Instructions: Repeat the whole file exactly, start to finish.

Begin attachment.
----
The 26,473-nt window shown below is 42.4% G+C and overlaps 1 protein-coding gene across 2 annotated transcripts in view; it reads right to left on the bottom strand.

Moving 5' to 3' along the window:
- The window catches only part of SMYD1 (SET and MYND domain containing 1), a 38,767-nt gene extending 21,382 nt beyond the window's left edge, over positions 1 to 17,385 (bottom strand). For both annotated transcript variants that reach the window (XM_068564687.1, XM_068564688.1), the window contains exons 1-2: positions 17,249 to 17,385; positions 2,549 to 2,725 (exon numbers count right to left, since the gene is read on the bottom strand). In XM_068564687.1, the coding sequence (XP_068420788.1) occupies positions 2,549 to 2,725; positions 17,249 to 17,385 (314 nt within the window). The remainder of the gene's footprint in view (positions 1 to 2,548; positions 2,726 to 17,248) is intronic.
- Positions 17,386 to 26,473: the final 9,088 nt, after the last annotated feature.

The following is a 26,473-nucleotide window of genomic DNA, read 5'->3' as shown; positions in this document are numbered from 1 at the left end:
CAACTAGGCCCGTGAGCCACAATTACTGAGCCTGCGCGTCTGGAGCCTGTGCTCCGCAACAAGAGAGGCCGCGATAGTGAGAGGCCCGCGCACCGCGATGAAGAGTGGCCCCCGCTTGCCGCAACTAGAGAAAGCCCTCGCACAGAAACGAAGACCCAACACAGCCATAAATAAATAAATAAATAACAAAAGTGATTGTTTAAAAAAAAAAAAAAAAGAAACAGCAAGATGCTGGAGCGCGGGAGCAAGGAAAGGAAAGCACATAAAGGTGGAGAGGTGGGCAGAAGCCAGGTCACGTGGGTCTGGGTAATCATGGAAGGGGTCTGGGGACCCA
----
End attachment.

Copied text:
The 26,473-nt window shown below is 42.4% G+C and overlaps 1 protein-coding gene across 2 annotated transcripts in view; it reads right to left on the bottom strand.

Moving 5' to 3' along the window:
- The window catches only part of SMYD1 (SET and MYND domain containing 1), a 38,767-nt gene extending 21,382 nt beyond the window's left edge, over positions 1 to 17,385 (bottom strand). For both annotated transcript variants that reach the window (XM_068564687.1, XM_068564688.1), the window contains exons 1-2: positions 17,249 to 17,385; positions 2,549 to 2,725 (exon numbers count right to left, since the gene is read on the bottom strand). In XM_068564687.1, the coding sequence (XP_068420788.1) occupies positions 2,549 to 2,725; positions 17,249 to 17,385 (314 nt within the window). The remainder of the gene's footprint in view (positions 1 to 2,548; positions 2,726 to 17,248) is intronic.
- Positions 17,386 to 26,473: the final 9,088 nt, after the last annotated feature.

The following is a 26,473-nucleotide window of genomic DNA, read 5'->3' as shown; positions in this document are numbered from 1 at the left end:
CAACTAGGCCCGTGAGCCACAATTACTGAGCCTGCGCGTCTGGAGCCTGTGCTCCGCAACAAGAGAGGCCGCGATAGTGAGAGGCCCGCGCACCGCGATGAAGAGTGGCCCCCGCTTGCCGCAACTAGAGAAAGCCCTCGCACAGAAACGAAGACCCAACACAGCCATAAATAAATAAATAAATAACAAAAGTGATTGTTTAAAAAAAAAAAAAAAAGAAACAGCAAGATGCTGGAGCGCGGGAGCAAGGAAAGGAAAGCACATAAAGGTGGAGAGGTGGGCAGAAGCCAGGTCACGTGGGTCTGGGTAATCATGGAAGGGGTCTGGGGACCCA